Three weeks after a landslide, Wyoming will reopen a highway critical for commuters

JACKSON, Wyo. (AP) — Crews were almost done building a temporary route on Tuesday around a landslide that closed a vital road for thousands of workers in a western Wyoming resort town.

Wyoming Department of Transportation officials were eyeing Friday to reopen Wyoming Highway 22. The road over Teton Pass near the Idaho state line has been closed since the landslide sent both lanes crashing into a deep ravine June 8.

No one was hurt when the pavement gave way. The road was already closed because another landslide had washed mud and debris across the road nearby.

Yet the collapse was a big headache for thousands of commuters. Many people work in Jackson — a ski and tourism hub at the doorstep of Grand Teton and Yellowstone national parks where the average home costs millions — and live in more affordable eastern Idaho.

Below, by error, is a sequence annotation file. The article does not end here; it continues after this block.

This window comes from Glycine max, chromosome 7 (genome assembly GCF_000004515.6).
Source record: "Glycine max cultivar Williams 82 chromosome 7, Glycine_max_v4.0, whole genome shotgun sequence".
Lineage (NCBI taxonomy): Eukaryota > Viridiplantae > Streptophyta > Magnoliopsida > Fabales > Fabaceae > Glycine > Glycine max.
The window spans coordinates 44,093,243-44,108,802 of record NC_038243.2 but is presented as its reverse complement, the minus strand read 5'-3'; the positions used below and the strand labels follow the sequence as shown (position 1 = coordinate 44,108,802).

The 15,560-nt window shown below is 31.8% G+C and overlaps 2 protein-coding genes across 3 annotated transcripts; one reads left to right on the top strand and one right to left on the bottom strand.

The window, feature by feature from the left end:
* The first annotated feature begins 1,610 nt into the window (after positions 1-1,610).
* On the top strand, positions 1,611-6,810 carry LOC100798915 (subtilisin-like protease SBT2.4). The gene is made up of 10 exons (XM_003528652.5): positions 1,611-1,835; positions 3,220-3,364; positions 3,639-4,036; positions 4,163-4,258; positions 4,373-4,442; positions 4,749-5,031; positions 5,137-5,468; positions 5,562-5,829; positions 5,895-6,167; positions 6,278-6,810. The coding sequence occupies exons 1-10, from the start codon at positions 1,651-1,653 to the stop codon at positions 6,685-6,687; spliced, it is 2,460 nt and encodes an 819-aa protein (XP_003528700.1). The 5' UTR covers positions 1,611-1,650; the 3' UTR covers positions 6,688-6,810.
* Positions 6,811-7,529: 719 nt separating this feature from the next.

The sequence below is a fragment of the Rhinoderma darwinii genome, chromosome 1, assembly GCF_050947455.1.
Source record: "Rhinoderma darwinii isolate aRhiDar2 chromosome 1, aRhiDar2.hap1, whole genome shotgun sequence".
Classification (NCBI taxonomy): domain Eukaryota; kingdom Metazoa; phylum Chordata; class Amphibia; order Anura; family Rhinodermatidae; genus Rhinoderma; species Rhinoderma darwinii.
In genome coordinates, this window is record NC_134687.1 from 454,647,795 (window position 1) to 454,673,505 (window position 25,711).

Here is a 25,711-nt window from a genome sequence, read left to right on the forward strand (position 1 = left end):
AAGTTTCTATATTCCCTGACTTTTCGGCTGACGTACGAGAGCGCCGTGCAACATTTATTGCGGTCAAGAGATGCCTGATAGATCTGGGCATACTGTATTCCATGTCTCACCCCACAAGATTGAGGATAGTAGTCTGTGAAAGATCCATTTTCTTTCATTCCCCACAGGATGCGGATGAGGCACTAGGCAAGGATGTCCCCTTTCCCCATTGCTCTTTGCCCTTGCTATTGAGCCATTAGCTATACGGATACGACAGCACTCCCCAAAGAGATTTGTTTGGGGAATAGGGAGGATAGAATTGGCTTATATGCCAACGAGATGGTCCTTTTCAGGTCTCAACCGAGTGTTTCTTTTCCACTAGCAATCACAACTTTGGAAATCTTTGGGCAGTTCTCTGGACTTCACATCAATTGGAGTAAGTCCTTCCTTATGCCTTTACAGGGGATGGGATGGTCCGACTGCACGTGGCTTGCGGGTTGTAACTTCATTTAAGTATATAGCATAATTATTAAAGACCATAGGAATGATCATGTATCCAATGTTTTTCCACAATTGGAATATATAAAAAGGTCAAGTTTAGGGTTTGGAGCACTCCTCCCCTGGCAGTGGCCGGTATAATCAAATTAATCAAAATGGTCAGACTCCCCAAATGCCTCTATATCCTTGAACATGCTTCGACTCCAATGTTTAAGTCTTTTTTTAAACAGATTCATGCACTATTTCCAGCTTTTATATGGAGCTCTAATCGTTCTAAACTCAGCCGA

The destroyed highway has been forcing them to take a different route to the south, adding over an hour to their commute each way.

Cars will need to slow down through the temporary section to 20 miles per hour (32 kilometers per hour) but won't have to stop, said Bob Hammond, an engineer with the Wyoming Department of Transportation. The two paved lanes will span about 600-700 feet (180-230 meters).

“We have a steeper grade, which really isn’t that big of a problem. But the turns are a little tighter,” Hammond said during a news media site tour Tuesday.

A permanent fix costing perhaps upward of $20 million will take longer, Hammond said.

The Associated Press